Danganronpa fans won’t want to miss Another Episode: Ultra Despair Girls. This is no shooter-ripoff of the visual novel series; instead, it’s a fun exploration of the series’ story in a new style.
Ultra Despair Girls is a third-person shooter, mixed with some 2D story elements. It offers a ton of extras, average action, and a truly intriguing story in the classic, sometimes-sharp, sometimes-creepy, sometimes-sappy Danganronpa style.
It launches September 1 on PlayStation Vita from developer Spike Chunsoft and publisher NIS America for $40.
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What you’ll like
The Danganronpa story arc
Make no mistake: This may be a much more action-oriented approach to the series than previous games, but Ultra Despair Girls still focuses on the story. While no one will buy this title for the kick-butt action (more on that later), I was pleasantly surprised by how much the game added to the Danganronpa canon.
The story takes place between the two previous games (Danganronpa: Trigger Happy Havoc and Danganronpa 2: Goodbye Despair,) but doesn’t share their desperate-high-schoolers-in-locked-room scenarios. In those games, students killed other students, and it was your job to figure out what was going on.
SPOILER ALERT: If you plan to play through the first game in the series, major, unavoidable plot spoilers for that game start here.
Kazutaka Kodaka, who authored the first two games, also wrote Ultra Despair Girls. His heroine is Komaru Naegi, the younger sister of Makoto Naegi, a survivor from the first game. The bad guys have imprisoned Komaru for 18 months to ensure Makoto’s compliance, so she is completely unaware of everything that’s happened before — a nice entry point for people unfamiliar with the games.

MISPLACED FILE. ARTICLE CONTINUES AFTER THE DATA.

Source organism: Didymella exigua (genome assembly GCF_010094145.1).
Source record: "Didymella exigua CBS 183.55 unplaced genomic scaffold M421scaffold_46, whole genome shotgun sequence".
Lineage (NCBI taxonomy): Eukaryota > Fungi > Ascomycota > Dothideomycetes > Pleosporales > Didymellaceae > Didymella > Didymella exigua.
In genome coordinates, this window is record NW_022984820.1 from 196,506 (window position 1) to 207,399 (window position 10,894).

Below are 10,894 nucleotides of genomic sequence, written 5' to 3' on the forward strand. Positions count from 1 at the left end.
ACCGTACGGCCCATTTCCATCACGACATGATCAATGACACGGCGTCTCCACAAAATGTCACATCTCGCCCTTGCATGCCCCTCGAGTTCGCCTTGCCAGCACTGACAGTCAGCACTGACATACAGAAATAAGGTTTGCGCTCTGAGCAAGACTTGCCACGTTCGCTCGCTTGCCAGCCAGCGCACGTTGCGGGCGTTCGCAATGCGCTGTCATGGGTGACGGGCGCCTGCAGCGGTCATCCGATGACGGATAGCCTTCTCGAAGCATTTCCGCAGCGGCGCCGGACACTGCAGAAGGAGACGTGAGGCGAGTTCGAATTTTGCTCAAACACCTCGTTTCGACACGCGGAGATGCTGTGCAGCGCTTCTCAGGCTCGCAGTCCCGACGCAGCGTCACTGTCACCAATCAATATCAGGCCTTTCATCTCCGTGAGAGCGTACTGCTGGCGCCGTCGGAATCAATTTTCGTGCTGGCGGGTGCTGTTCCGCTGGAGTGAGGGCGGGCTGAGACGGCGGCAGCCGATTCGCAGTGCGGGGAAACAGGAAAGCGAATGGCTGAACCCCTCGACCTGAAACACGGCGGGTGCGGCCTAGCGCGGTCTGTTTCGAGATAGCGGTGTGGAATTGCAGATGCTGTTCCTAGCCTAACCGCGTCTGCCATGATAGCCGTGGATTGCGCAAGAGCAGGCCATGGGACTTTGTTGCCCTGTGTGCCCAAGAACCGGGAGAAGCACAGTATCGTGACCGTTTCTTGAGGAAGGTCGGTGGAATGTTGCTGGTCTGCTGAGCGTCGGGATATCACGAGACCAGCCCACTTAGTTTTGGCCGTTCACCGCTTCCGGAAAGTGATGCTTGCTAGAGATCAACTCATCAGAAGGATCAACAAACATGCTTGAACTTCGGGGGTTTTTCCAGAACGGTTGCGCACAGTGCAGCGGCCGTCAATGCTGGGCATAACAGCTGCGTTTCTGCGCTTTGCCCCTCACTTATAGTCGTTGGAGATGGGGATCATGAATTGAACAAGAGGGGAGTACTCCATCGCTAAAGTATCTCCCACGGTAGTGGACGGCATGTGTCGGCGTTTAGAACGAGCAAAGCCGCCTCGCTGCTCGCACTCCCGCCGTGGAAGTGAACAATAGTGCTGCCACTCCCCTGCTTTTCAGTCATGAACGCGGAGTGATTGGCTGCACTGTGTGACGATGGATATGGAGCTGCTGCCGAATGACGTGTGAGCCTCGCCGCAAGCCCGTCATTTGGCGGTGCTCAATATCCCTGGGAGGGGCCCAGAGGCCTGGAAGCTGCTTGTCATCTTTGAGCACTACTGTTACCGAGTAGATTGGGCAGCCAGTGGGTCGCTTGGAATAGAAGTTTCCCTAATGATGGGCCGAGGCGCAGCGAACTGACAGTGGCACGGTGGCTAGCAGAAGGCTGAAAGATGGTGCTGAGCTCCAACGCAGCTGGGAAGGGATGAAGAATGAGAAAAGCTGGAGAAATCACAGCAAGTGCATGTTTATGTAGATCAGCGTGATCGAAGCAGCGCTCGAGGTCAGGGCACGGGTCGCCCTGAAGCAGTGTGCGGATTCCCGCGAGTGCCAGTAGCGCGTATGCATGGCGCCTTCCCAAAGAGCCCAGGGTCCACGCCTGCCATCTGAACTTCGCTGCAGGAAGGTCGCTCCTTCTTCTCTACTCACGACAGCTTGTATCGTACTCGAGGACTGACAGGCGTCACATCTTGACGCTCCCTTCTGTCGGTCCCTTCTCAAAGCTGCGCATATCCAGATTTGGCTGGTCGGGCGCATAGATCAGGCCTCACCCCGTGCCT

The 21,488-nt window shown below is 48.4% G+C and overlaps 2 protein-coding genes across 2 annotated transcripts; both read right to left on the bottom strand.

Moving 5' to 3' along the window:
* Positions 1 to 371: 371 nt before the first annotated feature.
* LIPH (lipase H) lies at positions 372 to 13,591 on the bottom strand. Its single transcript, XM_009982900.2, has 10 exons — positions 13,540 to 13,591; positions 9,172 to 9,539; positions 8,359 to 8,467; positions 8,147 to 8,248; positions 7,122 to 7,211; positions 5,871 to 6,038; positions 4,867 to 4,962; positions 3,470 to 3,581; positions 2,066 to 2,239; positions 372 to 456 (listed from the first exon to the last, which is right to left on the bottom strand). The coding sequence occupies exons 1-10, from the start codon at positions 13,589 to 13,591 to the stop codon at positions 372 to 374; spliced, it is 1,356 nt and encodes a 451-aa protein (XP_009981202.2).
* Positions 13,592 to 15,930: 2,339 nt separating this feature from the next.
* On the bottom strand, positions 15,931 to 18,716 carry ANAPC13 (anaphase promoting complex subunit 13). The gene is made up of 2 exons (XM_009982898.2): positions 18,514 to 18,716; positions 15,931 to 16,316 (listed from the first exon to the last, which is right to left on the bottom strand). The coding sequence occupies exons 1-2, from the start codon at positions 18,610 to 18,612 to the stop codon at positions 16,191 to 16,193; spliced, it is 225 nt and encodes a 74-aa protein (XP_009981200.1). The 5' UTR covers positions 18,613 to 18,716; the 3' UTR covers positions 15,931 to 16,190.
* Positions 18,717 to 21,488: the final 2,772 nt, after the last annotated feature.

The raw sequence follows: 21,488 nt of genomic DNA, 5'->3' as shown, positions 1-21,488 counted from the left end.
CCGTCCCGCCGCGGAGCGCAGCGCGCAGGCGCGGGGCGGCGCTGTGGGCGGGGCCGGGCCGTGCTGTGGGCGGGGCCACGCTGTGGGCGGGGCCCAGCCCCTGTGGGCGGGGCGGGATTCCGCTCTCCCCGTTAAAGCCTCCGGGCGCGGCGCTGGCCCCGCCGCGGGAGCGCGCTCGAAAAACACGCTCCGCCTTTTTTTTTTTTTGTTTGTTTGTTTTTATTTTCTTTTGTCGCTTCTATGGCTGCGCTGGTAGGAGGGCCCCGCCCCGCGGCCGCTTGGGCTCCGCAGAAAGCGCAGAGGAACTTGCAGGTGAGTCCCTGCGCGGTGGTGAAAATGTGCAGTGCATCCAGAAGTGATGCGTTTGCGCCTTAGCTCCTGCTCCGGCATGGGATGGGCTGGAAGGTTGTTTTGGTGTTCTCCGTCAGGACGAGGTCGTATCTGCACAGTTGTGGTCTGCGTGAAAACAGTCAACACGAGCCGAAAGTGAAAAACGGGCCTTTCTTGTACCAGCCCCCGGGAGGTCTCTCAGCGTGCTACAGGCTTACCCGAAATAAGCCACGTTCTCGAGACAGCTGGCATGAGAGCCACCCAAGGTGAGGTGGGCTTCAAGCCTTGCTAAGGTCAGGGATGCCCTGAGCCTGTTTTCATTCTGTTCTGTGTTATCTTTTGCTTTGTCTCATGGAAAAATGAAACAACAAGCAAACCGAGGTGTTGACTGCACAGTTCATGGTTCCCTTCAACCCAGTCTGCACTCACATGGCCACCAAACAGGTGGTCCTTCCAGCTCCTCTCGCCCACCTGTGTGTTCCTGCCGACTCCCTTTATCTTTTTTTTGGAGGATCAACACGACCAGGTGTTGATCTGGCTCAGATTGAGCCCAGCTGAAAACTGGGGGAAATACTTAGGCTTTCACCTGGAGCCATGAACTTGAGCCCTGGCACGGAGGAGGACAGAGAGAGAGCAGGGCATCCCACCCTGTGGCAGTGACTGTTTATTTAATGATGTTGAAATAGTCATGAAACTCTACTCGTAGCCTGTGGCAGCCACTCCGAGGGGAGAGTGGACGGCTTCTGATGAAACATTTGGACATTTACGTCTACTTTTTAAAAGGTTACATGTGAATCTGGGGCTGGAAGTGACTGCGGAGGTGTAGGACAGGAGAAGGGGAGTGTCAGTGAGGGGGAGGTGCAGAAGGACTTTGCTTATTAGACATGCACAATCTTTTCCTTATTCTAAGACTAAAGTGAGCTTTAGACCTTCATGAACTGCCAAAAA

She makes her escape during an attack on the city where she is being held. Hordes of evil bear robots — modeled after the striking black-and-white Monokuma bear from the other two games — are sent by eerie evil children who call themselves “Warriors of Hope.” Their mission: to kill off adults (and teenagers who are about to become adults).
Soon, Komaru meets up with the scholarly Toko Fukawa, another survivor from the first game, whose serial-killer alter-ego comes in handy as you proceed through this title.
The story continues the Danganronpa obsession with hope and despair, and helps tie the first two games together in a way that bodes well for Danganronpa 3, now in early development. Other than sometimes ham-handed treatment of the past traumas of the evil children — did we really have to play through a torture scene based on a childhood assault? — it crafts a compelling arc.
What you hear
Ultra Despair Girls is a joy to listen to. The music is strong throughout, often featuring remixed tracks from the other two games, and the voice acting is worth leaving the volume up for.
For a game so dominated by story, voice acting for so many key plot moments added a ton to the overall title. The music varied widely depending on scene — some featured vocals, some pure instrumentals, all varying in style depending on what was happening on screen.
Ultra Despair Girls feels like an immersive story arc in part because the things you hear, both verbal and musical, do such a nice job of advancing the action.
Fukawa’s action sequences
While most of the action in the game is fairly pedestrian, with some mild puzzle elements, Fukawa’s alter ego Genocide Jack offers some terrifically fun cutscene style fatalities. Mash buttons to create combos, and she’ll build up lust. Max out, and you can perform special attacks that use up her accumulated scissors, and they are uniformly hilarious.